A Profound Narative


This last month and a bit have been so crazy busy, not only have I been writing papers but I decided to mix up my final assignment. If you haven’t watched my vlog about coding and tech in the classroom, then you would probably not know about my venture into videography and vlogging. Because of this passion, I decided to take on two large final projects entered around this medium.

I had the opportunity to meet a successful Canadian poet, Shane Book; wherein I was able to witness his venture into videography, as a means to tell a story. I discussed with him my passion for videography and the techniques he uses to convey his message. He said that a story should be able to be understood through the visual arts without any words.

With this knowledge I approached my ENGL 301 partners: Stefanie Connor and Hawa Kamara, with an idea of using mini videos as a way of conceptualizing Athol Fugard’s play, “”Master Harold”…and the boys”. They both saw my passion and added their own to the project. Through the filming process, we were able to see Medicine Hat College’s student population as progressive and caring individuals. Not only did the process allow us to create a profound learning experience for our fellow peers, but it pushed us out of or own comfort zones and changed our perspective of or school and peers.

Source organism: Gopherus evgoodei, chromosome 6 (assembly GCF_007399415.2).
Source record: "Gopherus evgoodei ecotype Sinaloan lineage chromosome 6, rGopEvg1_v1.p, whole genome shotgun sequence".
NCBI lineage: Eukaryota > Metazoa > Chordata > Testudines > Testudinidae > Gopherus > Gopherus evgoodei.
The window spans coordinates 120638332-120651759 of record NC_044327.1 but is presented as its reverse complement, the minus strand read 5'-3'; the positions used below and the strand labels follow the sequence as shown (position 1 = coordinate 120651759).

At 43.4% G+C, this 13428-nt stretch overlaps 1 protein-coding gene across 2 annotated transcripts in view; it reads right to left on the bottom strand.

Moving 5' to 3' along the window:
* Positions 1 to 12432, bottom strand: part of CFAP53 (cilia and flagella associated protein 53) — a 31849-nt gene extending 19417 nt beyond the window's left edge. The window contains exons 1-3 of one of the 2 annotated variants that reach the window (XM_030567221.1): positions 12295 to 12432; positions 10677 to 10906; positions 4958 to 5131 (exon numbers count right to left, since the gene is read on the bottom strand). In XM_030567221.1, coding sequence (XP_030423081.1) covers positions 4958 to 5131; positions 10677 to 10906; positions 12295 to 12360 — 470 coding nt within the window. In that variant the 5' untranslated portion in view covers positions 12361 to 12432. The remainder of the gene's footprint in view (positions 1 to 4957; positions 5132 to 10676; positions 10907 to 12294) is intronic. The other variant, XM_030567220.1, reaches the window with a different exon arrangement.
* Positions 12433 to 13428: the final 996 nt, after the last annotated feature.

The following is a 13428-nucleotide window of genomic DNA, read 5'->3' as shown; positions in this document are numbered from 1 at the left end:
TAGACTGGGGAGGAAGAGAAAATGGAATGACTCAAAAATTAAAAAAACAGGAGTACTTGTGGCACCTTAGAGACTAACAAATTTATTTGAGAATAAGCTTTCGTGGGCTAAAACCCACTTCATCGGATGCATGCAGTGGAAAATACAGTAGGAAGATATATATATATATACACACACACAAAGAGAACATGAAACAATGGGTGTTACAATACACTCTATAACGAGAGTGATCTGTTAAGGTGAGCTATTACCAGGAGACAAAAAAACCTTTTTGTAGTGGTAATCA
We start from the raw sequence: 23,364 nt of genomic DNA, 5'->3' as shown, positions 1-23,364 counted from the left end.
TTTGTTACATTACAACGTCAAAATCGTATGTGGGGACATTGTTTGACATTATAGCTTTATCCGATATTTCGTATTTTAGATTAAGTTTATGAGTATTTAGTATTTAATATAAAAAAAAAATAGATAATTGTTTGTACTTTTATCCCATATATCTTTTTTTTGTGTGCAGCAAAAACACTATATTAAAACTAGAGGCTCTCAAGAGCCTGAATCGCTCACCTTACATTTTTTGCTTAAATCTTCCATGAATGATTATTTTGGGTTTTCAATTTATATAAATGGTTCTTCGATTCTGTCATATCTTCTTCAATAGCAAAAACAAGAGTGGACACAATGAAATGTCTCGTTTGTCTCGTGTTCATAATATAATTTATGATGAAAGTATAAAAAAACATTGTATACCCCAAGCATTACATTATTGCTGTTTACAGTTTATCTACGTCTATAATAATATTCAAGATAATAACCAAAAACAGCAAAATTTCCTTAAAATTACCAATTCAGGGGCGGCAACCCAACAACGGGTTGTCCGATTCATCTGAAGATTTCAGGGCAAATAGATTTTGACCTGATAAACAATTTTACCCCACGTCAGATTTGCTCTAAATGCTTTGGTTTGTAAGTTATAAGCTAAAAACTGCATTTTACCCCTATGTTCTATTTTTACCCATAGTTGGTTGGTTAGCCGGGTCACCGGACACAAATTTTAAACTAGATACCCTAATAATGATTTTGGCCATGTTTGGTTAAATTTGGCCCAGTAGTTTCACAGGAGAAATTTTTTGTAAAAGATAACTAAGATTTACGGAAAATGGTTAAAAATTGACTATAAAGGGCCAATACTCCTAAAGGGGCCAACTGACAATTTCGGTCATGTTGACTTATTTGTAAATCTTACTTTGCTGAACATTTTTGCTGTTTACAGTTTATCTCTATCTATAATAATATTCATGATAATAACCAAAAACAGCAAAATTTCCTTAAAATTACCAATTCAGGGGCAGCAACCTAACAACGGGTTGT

At the same time, I was also filming another video project in my GNED 234 class with Shae Fedorak. This production had a substantially different composition than the ENGL 301 project. Instead of focusing on profound mini video stories, we decided to create the story of community through a combination of interviews. Through these interviews, we were able to interview key movers and shakers in our community of Medicine Hat. By snipping and editing, we were able to create a unifying and profound narrative of our community.

Who knew an investment in tech could have lead to such diversely different, yet profoundly the same learning breakthroughs? Instead of just completing these projects, I found myself morphing through the production process. If you are an educator questioning taking the dive into moviemaking assignments with your students, I would tell you it is well worth every dollar you spend. Education becomes a game changer when it has the power to create a world full of creators than just consumers.

I spent a substantial amount of money on a professional video camera and professional editing software, but in the end, I cannot put a price on the knowledge that I have gained through these experiences.


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